If you substitute the “upward of three years” to “upward of eighty-eight years” the excerpt could’ve easily introduced the 2013 collection.

The very first cartoon you run into in the 1928 collection is a full page by Peter Arno.  This makes perfect sense as Arno was, just  three years into the New Yorker’s life, already its star (his co-star was Helen Hokinson).  Arno was fond of the full page cartoon, but paging through the Album, you’ll find he had plenty of company in that department. Ms. Hokinson, Rea Irvin, Gluyas Williams, George Shanks, Al Frueh, Gardner Rea, and Reginald Marsh, to name but a few, all worked well on a full page (you’ll find a number of full page cartoons in the 2013 collection, but none originally ran as such; full page cartoons in the modern New Yorker are rare, with Roz Chast’s work being one of the exceptions.

What might be remarkable to anyone looking through the 1928 Album is the absence of plenty of the marquee names we associate with the magazine’s past. Cartoonists such as  Charles Addams, William Steig, Saul Steinberg, Thurber and George Price had yet to begin contributing drawings to the magazine (Thurber had begun contributing his writing in 1927, but The New Yorker’s founder & first editor, Harold Ross, wouldn’t publish a Thurber drawing in the magazine until 1931). Addams’ work didn’t appear until 1933, Steig’s not until 1935, Steinberg’s not until 1941, George Price’s not until 1932.  The Album of 1928 was a blueprint for what was to come in later years on the magazine’s pages: a variety of styles, of cartoon worlds, beautifully co-existing.

Much as the 2013 collection is heavy on a handful of cartoonists, such was the case in 1928.  The aforementioned Hokinson, Irvin, Rea, Frueh and Arno command the most space, with plenty of full pages.  Alan Dunn and Barbara Shermund’s work is everywhere, but mostly half-page or quarter-page. Work by other familiar names (or soon to be familiar names) are sprinkled about the volume.  There’s a single Mary Petty drawing (if my counting is correct) with healthier showings by, among others, Otto Soglow, Perry Barlow, Leonard Dove, Peggy Bacon, John Held, Jr., Alajalov (still spelled “Aladjalov”), I. Klein, Carl Rose and Garrett Price (in an early style, far less fluid than his later work). There are a few spreads in the Album (unlike the spreads in the 2013 Cartoons of the Year,  which were created specifically for that publication, the 1928 spreads ran in the The New Yorker).

What struck me as I looked back and forth between the 1928 collection and the 2013 collection (much as a spectator watches the ball during a tennis match) is that here we are eighty-eight years after the magazine’s debut,  still highly entertained, and yes, sometimes still puzzled, by the very simple format Harold Ross and company fostered and nurtured: a drawing atop a caption.  Every week we continue to dive into each issue, turning the pages, eager to run into the next cartoon (and lately, the Cartoon Caption Contest cartoon).  As someone commented on this site following a post on the Cartoons of the Year, “Can’t wait for the shiny new cartoons of 2014.”   Me neither.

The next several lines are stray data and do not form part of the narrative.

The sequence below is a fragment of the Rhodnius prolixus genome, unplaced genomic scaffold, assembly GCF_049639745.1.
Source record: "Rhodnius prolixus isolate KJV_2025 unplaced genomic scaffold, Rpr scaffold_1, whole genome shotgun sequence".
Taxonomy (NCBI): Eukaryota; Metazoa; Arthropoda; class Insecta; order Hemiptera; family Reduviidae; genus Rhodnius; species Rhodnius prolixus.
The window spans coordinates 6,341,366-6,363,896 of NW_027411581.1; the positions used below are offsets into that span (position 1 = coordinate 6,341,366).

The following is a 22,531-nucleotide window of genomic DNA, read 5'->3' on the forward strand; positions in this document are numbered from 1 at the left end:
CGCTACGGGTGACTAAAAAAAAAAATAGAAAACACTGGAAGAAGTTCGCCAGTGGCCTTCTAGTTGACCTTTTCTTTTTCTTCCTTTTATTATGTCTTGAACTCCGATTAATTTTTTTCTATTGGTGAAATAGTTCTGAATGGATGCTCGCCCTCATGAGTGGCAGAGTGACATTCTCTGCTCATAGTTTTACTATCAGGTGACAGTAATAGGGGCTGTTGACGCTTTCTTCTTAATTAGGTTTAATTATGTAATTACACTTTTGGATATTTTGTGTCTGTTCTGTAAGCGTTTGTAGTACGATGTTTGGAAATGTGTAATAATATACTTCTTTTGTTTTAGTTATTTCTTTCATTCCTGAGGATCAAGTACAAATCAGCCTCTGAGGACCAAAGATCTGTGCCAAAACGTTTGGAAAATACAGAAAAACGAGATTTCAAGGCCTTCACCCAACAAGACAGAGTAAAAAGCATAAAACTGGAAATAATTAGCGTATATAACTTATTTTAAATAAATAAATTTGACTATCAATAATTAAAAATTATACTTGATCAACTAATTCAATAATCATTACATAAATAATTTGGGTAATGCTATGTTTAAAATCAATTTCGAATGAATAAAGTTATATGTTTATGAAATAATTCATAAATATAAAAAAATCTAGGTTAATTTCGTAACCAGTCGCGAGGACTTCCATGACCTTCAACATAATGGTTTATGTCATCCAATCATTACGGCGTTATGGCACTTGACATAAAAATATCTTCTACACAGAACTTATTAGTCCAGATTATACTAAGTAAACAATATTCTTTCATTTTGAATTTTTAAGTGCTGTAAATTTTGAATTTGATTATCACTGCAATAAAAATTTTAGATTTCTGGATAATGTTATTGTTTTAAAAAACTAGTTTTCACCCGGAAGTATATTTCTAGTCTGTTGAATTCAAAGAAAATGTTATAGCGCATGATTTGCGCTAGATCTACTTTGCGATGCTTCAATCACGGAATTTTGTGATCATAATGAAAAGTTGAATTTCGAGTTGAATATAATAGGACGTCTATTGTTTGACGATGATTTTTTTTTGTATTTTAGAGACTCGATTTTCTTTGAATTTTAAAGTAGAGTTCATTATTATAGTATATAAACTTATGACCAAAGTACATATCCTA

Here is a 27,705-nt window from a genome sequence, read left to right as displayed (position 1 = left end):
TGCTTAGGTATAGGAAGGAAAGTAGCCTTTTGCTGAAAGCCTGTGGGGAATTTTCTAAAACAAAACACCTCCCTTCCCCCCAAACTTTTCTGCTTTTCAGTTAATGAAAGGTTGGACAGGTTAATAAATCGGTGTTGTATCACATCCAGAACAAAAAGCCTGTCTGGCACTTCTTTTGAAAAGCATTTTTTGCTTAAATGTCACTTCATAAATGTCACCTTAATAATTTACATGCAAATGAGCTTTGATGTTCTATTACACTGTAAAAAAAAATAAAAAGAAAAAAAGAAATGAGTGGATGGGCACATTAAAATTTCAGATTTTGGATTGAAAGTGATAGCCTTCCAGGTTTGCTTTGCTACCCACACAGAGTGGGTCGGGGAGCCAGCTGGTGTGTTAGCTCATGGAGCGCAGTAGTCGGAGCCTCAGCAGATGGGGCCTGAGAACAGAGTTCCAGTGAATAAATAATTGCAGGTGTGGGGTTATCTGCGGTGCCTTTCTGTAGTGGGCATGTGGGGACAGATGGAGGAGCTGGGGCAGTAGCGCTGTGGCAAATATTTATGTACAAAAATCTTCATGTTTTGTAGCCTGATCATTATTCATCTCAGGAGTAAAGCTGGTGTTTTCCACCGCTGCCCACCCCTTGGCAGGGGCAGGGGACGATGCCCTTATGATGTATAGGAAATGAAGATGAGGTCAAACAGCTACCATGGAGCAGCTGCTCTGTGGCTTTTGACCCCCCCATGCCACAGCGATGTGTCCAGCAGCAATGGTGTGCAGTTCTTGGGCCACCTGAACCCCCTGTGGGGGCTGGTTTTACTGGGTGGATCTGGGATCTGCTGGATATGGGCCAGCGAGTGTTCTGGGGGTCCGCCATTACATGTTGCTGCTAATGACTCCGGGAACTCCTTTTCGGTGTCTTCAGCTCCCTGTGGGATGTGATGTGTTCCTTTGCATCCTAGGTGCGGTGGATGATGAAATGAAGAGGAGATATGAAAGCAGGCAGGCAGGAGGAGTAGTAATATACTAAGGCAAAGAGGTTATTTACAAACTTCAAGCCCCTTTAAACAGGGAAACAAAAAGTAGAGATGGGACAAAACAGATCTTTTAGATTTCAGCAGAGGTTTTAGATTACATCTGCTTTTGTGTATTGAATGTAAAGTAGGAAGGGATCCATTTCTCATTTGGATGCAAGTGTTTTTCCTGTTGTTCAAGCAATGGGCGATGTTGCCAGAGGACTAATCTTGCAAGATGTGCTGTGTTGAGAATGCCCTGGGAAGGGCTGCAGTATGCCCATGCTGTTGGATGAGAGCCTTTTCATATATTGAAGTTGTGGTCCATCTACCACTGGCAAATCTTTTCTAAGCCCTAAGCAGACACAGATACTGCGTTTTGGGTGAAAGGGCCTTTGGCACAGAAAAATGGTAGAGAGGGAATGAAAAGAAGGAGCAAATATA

New Yorker Cartoons & war

Pictured above:  a handful of World War II era publications from The New Yorker. Beginning at twelve o’clock high, with the red cover is The New Yorker Cartoons with The Talk of The Town (1945) — it’s the hard cover version of the New Yorker booklet to the left (cover by Alajalov). This is an exciting publication, chock full of great work.  The Introduction is by New Yorker writer Russell Maloney who speaks of the qualities that define a New Yorker cartoon.  Here’s an excerpt:

The editors of The New Yorker have, from the very beginning, made things just much more difficult for themselves by insisting on a closer relation between pictures and captions. In a good New Yorker drawing — and mind you, I’m saying they’re all good — the picture doesn’t mean much without a caption, and vice versa. If a picture is self explanatory without a caption, it is printed without a caption; you’ll find a good many in this volume. In The New Yorker the pictures do not illustrate the jokes; they are the jokes.


Continuing clockwise is The New Yorker War Album (cover by Peter Arno, published by Random House, 1942), then a pony edition* New Yorker (cover by Helen Hokinson), Another booklet, this one titled The New Yorker War Cartoons (cover by the ultra-prolific Alan Dunn).  The Introduction is by E.J. Kahn.  Here’s an excerpt:

 

One of the principal virtues of this collection of war cartoons is that they are not aimed at anybody in particular, unless it be the man with a capacity for absorbtion of humor…These cartoons show that a purely civilian organization can good naturedly tickle a military body without hurting any feelings.


Rounding out the collection, another pony edition (cover by James Thurber).

 

*By following the pony edition link above you’ll be taken to the From the Attic section of Ink Spill.  Scroll down to the “New Yorker Overseas 1945” post for a brief history of the The New Yorker Pony Editions